Moving the clock back
Clinical researchers at the Cornell University Hospital for Animals are hoping to turn back the clock for small breed dogs that have one of the most common cardiac diseases: mitral valve regurgitation due to degeneration of the valve leaflets. The team intends to develop a better understanding of the fundamental mechanism for the loss of proper valve function and to evaluate earlier treatment options that may delay the development of congestive heart failure.
Clinical cardiologists (Drs. N. Sydney Moïse, Bruce Kornreich, and resident Andrew Waxman) are collaborating with Dr. Jonathan Butcher, Cornell University assistant professor of biomedical engineering, to determine the biomechanics and influence of blood flow on the mitral valve leaflets.
“The idea is that although defective genes likely dictate the predisposition to the degeneration of the valve leaflets, the mechanical stresses placed on the valve can make the disease progress more or less rapidly,” said Moïse. “Such discoveries might influence treatment strategies.”
Concurrent with these studies is a clinical trial focused on discovering treatment for delaying the onset of heart failure associated with mitral regurgitation. The cardiology service at the College of Veterinary Medicine has joined colleagues from other universities and several large referral practices in a double-blinded study to evaluate the efficacy of a beta-adrenergic blocker given early in disease. The cardiology service at Cornell University will enroll a minimum of 25 dogs with mitral regurgitation.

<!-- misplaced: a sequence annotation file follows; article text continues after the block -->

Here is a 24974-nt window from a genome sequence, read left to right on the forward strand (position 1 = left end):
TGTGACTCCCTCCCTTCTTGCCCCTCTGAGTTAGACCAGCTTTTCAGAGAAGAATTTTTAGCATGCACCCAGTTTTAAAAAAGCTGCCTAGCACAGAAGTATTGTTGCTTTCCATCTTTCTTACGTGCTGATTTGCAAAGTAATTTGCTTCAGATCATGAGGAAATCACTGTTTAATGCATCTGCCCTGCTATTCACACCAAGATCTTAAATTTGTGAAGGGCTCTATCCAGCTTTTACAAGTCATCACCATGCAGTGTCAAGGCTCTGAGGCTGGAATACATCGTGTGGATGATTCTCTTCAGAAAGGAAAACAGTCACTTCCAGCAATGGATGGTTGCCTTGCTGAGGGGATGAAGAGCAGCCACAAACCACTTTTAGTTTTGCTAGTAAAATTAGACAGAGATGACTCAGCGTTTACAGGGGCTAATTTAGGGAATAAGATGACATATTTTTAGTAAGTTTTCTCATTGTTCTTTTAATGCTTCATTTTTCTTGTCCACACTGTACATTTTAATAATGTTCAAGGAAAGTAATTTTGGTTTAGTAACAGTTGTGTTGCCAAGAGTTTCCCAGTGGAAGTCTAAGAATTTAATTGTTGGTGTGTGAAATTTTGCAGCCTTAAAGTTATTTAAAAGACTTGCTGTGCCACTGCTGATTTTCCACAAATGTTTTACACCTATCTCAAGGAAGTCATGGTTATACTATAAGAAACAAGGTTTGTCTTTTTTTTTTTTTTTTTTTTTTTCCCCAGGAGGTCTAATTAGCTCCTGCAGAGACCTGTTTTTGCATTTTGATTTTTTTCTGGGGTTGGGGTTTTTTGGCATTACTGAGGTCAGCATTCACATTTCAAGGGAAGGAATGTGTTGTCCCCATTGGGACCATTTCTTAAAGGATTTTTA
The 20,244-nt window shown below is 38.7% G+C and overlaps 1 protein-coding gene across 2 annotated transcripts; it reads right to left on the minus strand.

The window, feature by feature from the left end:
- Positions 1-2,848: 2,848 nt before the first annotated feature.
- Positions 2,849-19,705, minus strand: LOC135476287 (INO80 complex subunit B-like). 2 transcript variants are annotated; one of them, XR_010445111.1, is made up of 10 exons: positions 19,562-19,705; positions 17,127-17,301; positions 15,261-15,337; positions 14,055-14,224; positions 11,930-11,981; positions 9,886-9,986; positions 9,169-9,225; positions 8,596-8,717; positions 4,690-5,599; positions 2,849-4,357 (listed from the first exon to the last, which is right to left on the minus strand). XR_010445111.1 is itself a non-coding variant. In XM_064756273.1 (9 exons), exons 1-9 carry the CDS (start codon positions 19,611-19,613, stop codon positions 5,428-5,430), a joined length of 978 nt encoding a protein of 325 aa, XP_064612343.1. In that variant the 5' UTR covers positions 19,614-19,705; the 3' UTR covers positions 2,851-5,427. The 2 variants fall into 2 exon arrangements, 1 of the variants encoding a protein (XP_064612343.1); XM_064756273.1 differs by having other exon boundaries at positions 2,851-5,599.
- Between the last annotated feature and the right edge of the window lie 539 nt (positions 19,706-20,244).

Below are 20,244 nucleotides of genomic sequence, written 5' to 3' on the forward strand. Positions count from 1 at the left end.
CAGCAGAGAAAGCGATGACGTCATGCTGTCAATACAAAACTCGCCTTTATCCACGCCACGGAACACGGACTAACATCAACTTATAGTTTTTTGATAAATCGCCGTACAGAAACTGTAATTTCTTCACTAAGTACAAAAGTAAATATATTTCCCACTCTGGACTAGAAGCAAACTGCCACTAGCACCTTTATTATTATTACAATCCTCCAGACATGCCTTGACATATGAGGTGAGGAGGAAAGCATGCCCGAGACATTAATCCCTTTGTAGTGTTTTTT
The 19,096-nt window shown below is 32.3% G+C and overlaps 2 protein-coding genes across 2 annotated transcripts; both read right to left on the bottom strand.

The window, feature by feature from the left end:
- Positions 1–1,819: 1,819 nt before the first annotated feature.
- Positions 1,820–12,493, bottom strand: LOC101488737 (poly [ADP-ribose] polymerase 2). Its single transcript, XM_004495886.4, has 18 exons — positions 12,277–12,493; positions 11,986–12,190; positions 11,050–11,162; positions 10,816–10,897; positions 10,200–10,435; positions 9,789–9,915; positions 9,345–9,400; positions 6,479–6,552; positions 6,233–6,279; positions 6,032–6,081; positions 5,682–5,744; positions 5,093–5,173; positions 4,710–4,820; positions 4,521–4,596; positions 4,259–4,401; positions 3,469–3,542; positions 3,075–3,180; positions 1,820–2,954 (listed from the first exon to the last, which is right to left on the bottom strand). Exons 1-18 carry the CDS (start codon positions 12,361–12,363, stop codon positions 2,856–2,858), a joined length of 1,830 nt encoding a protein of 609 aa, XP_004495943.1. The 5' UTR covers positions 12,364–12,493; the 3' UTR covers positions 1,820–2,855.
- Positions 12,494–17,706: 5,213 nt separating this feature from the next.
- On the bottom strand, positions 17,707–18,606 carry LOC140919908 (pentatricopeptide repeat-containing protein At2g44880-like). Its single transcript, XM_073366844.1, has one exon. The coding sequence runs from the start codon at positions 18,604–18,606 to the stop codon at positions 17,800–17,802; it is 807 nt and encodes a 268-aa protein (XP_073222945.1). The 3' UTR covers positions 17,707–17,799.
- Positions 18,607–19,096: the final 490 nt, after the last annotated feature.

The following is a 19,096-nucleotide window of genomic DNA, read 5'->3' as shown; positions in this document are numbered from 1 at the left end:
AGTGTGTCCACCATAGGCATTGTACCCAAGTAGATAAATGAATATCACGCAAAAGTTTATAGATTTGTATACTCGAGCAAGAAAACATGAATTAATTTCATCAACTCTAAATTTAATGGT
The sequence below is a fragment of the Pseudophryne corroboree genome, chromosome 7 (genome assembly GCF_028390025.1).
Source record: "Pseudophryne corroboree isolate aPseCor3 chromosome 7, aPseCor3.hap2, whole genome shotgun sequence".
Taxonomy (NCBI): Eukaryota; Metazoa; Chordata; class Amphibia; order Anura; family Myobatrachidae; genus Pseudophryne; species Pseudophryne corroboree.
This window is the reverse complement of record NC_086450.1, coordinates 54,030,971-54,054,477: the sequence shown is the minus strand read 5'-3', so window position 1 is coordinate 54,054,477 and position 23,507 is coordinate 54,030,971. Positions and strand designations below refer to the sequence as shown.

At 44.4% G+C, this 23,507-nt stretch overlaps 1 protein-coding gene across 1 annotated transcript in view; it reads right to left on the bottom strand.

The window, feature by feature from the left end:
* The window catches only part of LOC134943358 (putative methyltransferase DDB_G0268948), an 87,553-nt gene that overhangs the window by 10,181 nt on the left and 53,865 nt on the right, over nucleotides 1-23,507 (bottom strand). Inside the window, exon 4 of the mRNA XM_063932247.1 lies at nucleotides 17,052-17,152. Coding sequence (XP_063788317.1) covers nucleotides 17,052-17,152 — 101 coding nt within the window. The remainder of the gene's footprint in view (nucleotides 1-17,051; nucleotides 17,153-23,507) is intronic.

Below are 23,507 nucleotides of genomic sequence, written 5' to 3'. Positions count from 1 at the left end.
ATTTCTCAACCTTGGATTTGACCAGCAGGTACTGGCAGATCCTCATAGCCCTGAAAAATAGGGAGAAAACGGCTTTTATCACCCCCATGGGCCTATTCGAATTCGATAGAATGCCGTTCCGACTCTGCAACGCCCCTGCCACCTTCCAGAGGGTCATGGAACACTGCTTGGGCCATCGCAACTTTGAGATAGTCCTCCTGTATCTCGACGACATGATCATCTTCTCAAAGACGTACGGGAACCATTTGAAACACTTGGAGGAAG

Eligible dogs must meet specific entry criteria, including a minimum of a grade 3 systolic murmur of mitral regurgitation and no clinical signs of congestive heart failure. The vast majority of expenses (estimated expenses for the owners over a potential 4 years of monitoring is < $300) for the diagnostics and care during the course of the study will be covered. Referring veterinarians with eligible cases should contact Dr. Sydney Moïse at email@example.com.
“We greatly appreciate joining with referring veterinarians to obtain answers for the treatment of mitral regurgitation,” said Moïse. “Just as we have reached out to our colleagues in bioengineering, we are reaching out to our colleagues in private practice. It takes more than a team; it takes a good team to move forward.”